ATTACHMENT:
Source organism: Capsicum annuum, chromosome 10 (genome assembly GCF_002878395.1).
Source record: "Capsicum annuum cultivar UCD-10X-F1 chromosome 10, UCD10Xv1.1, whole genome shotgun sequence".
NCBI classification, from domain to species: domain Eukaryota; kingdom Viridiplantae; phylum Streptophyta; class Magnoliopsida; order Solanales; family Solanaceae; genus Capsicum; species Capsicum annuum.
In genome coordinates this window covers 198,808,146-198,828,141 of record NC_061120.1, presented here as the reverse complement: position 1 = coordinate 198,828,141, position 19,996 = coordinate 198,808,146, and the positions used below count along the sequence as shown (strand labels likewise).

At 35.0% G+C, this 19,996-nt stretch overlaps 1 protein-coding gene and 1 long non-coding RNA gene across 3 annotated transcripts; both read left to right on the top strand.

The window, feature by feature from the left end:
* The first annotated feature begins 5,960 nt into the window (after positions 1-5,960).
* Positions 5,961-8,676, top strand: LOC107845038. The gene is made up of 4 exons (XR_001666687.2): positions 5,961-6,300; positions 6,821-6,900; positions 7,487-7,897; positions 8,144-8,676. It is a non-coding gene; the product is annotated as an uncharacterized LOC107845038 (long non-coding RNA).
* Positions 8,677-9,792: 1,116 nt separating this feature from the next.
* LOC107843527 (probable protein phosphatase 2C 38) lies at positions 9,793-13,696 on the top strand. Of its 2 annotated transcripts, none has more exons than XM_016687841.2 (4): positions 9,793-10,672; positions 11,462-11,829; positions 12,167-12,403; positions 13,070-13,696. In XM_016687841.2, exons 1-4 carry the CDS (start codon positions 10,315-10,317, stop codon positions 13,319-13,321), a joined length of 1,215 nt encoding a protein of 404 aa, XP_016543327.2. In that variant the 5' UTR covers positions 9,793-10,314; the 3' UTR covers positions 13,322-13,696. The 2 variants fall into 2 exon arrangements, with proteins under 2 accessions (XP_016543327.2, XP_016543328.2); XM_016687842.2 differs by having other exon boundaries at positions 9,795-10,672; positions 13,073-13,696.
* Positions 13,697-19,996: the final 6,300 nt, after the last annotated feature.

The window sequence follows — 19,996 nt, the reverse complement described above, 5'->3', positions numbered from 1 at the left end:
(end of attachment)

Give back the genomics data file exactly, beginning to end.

Source organism: Capsicum annuum, chromosome 10 (genome assembly GCF_002878395.1).
Source record: "Capsicum annuum cultivar UCD-10X-F1 chromosome 10, UCD10Xv1.1, whole genome shotgun sequence".
NCBI classification, from domain to species: domain Eukaryota; kingdom Viridiplantae; phylum Streptophyta; class Magnoliopsida; order Solanales; family Solanaceae; genus Capsicum; species Capsicum annuum.
In genome coordinates this window covers 198,808,146-198,828,141 of record NC_061120.1, presented here as the reverse complement: position 1 = coordinate 198,828,141, position 19,996 = coordinate 198,808,146, and the positions used below count along the sequence as shown (strand labels likewise).

At 35.0% G+C, this 19,996-nt stretch overlaps 1 protein-coding gene and 1 long non-coding RNA gene across 3 annotated transcripts; both read left to right on the top strand.

The window, feature by feature from the left end:
* The first annotated feature begins 5,960 nt into the window (after positions 1-5,960).
* Positions 5,961-8,676, top strand: LOC107845038. The gene is made up of 4 exons (XR_001666687.2): positions 5,961-6,300; positions 6,821-6,900; positions 7,487-7,897; positions 8,144-8,676. It is a non-coding gene; the product is annotated as an uncharacterized LOC107845038 (long non-coding RNA).
* Positions 8,677-9,792: 1,116 nt separating this feature from the next.
* LOC107843527 (probable protein phosphatase 2C 38) lies at positions 9,793-13,696 on the top strand. Of its 2 annotated transcripts, none has more exons than XM_016687841.2 (4): positions 9,793-10,672; positions 11,462-11,829; positions 12,167-12,403; positions 13,070-13,696. In XM_016687841.2, exons 1-4 carry the CDS (start codon positions 10,315-10,317, stop codon positions 13,319-13,321), a joined length of 1,215 nt encoding a protein of 404 aa, XP_016543327.2. In that variant the 5' UTR covers positions 9,793-10,314; the 3' UTR covers positions 13,322-13,696. The 2 variants fall into 2 exon arrangements, with proteins under 2 accessions (XP_016543327.2, XP_016543328.2); XM_016687842.2 differs by having other exon boundaries at positions 9,795-10,672; positions 13,073-13,696.
* Positions 13,697-19,996: the final 6,300 nt, after the last annotated feature.

The window sequence follows — 19,996 nt, the reverse complement described above, 5'->3', positions numbered from 1 at the left end: